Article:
From the The Post and Courier, January 22, 2005
Jean Toal is calling on the state Legislature to ease what she calls a crisis in the judicial system.
In Charleston on Friday for the South Carolina Bar Association's annual meeting, the Supreme Court chief justice told several hundred people that the state is last in the nation in the ratio of judges to cases. Her solution? Pay for six new judges.
"I haven't had a new judge in 10 years in this system on either the family or circuit court level," she said, and the number of prosecutions, civil cases and family disputes has continued to grow along with the state's population.
"We are at a crisis point now in terms of the ability to manage the caseload in South Carolina," she said.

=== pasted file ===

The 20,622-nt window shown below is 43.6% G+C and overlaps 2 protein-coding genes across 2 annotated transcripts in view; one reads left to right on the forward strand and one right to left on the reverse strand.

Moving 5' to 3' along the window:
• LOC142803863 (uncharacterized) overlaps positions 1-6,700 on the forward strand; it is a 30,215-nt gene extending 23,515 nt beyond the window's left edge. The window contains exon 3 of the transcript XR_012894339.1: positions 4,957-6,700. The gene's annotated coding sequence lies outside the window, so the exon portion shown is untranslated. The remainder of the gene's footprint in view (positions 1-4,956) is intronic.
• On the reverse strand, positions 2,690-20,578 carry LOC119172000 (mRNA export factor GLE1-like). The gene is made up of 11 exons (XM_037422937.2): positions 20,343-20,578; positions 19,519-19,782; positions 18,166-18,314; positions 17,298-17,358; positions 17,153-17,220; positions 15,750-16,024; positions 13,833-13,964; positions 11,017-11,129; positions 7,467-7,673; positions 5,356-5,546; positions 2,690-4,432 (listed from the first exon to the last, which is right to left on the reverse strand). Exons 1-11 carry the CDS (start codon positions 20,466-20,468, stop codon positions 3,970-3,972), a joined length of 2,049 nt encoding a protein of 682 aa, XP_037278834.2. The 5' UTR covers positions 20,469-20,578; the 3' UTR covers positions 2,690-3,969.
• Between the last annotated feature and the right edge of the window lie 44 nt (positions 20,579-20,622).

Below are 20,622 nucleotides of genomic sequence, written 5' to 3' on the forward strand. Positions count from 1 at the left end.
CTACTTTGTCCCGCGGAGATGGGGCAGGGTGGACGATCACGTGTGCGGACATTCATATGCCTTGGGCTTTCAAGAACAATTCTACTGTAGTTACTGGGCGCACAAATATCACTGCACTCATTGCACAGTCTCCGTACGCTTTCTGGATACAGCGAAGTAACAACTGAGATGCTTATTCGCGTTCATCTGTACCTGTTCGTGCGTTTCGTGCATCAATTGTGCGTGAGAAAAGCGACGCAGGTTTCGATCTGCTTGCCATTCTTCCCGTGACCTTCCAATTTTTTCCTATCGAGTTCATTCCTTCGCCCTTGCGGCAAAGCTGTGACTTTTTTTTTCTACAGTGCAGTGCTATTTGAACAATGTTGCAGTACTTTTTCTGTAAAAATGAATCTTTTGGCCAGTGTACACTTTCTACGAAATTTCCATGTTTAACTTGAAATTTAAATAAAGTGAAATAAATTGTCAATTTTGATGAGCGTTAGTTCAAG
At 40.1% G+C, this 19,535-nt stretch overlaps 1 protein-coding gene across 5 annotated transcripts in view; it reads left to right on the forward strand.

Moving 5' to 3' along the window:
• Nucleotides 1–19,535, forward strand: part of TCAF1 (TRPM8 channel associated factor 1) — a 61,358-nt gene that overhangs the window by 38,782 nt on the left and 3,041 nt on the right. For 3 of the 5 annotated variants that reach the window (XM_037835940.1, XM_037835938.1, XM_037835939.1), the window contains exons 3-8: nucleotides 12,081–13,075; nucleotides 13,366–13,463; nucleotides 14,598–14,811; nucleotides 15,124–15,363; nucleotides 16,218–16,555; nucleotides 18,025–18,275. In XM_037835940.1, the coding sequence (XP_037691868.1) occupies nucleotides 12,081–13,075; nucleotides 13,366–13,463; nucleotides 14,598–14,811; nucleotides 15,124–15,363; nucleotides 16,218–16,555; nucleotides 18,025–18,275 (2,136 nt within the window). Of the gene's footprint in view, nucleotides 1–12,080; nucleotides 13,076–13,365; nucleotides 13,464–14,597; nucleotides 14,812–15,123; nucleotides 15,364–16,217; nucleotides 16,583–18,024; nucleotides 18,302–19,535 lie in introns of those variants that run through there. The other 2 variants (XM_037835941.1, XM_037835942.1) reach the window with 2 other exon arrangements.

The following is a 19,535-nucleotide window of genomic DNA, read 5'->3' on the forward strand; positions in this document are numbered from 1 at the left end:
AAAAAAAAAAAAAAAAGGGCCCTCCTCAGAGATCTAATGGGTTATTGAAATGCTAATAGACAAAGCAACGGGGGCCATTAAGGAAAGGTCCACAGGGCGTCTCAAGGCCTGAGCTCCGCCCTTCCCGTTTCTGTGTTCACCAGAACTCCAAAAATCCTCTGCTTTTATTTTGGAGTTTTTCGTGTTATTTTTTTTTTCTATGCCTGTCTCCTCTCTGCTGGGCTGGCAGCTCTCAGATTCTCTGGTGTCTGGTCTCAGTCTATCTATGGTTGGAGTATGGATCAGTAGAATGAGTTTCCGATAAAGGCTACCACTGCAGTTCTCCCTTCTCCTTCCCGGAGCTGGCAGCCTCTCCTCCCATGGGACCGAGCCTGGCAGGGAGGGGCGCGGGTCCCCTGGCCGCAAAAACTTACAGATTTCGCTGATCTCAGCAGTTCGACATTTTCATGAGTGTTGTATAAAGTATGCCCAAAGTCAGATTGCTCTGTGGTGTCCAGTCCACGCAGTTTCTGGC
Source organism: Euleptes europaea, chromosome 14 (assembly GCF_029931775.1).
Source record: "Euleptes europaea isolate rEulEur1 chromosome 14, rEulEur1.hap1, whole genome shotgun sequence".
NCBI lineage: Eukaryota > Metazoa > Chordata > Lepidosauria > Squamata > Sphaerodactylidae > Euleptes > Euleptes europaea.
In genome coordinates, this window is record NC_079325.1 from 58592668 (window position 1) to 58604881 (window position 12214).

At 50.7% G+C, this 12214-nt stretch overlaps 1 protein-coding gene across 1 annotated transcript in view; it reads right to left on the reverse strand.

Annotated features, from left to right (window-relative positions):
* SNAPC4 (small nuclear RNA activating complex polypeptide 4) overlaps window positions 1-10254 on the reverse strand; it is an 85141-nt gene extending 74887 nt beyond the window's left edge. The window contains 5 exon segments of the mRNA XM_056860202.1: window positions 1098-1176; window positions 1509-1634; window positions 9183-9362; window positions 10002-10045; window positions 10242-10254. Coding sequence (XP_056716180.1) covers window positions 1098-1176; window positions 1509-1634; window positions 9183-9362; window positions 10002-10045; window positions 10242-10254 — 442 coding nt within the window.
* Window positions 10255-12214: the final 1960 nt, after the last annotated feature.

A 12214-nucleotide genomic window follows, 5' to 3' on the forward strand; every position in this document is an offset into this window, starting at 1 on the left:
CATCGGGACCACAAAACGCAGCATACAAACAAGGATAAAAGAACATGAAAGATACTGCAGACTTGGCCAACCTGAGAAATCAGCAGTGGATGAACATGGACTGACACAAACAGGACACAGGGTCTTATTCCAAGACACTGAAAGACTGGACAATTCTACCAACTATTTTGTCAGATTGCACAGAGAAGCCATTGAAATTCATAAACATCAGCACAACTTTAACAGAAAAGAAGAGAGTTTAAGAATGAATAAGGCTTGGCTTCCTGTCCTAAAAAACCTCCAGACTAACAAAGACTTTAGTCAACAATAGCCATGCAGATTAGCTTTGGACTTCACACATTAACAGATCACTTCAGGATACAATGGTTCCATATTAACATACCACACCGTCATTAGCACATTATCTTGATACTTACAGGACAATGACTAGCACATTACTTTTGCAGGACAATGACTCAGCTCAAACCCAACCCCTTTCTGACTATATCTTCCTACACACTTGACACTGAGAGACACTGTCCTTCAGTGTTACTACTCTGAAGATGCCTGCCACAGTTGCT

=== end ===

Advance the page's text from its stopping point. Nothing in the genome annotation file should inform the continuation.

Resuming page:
Quoting from the National Center for State Courts, Toal said South Carolina has about one circuit judge for every 100,000 people. That's created a load of nearly 3,800 cases a year per judge, the highest in the country, she said.
Toal plans to ask the Legislature this year to fund three circuit court and three family court judges. That would mean hiring support staff, clerks and court reporters.
Although caseloads are up, paperwork is down, she said, thanks to use of the Internet.
Toal said the state is moving toward a court system that relies less on paper, where all types of electronic filing and record-keeping, from the magistrate court level up, will be easily accessible in every community in the state.
She called it an "attempt to build a culture in which we start to exchange information in this way. It's something that's much less expensive and much more dynamic."
"Technology initiatives continue to be the hallmark of my administration," Toal said, adding that they offer a way to make the most efficient use of the system's resources.